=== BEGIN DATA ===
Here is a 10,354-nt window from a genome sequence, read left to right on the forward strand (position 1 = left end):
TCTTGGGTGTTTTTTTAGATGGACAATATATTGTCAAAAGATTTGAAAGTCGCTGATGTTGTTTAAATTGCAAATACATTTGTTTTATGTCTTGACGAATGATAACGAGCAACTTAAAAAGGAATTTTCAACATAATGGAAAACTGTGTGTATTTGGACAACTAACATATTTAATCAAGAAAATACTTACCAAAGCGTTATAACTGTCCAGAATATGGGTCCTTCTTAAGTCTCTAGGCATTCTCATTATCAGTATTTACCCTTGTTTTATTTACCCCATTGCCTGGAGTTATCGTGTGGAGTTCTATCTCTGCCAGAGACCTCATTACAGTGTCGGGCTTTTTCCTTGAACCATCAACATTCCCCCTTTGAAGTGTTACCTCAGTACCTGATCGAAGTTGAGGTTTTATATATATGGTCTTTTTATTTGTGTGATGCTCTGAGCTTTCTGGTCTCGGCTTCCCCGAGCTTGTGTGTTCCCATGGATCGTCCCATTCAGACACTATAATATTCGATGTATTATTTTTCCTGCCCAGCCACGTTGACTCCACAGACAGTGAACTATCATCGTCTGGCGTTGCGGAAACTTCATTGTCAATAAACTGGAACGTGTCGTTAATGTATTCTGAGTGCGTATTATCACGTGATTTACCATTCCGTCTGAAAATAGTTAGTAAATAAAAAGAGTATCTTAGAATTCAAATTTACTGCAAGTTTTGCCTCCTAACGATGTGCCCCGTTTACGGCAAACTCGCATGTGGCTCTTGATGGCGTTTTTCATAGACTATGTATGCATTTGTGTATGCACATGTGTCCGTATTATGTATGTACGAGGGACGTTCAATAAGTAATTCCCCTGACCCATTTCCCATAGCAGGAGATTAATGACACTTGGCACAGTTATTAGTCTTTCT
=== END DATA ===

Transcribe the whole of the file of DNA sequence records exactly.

Here is a 10,354-nt window from a genome sequence, read left to right on the forward strand (position 1 = left end):
TCTTGGGTGTTTTTTTAGATGGACAATATATTGTCAAAAGATTTGAAAGTCGCTGATGTTGTTTAAATTGCAAATACATTTGTTTTATGTCTTGACGAATGATAACGAGCAACTTAAAAAGGAATTTTCAACATAATGGAAAACTGTGTGTATTTGGACAACTAACATATTTAATCAAGAAAATACTTACCAAAGCGTTATAACTGTCCAGAATATGGGTCCTTCTTAAGTCTCTAGGCATTCTCATTATCAGTATTTACCCTTGTTTTATTTACCCCATTGCCTGGAGTTATCGTGTGGAGTTCTATCTCTGCCAGAGACCTCATTACAGTGTCGGGCTTTTTCCTTGAACCATCAACATTCCCCCTTTGAAGTGTTACCTCAGTACCTGATCGAAGTTGAGGTTTTATATATATGGTCTTTTTATTTGTGTGATGCTCTGAGCTTTCTGGTCTCGGCTTCCCCGAGCTTGTGTGTTCCCATGGATCGTCCCATTCAGACACTATAATATTCGATGTATTATTTTTCCTGCCCAGCCACGTTGACTCCACAGACAGTGAACTATCATCGTCTGGCGTTGCGGAAACTTCATTGTCAATAAACTGGAACGTGTCGTTAATGTATTCTGAGTGCGTATTATCACGTGATTTACCATTCCGTCTGAAAATAGTTAGTAAATAAAAAGAGTATCTTAGAATTCAAATTTACTGCAAGTTTTGCCTCCTAACGATGTGCCCCGTTTACGGCAAACTCGCATGTGGCTCTTGATGGCGTTTTTCATAGACTATGTATGCATTTGTGTATGCACATGTGTCCGTATTATGTATGTACGAGGGACGTTCAATAAGTAATTCCCCTGACCCATTTCCCATAGCAGGAGATTAATGACACTTGGCACAGTTATTAGTCTTTCT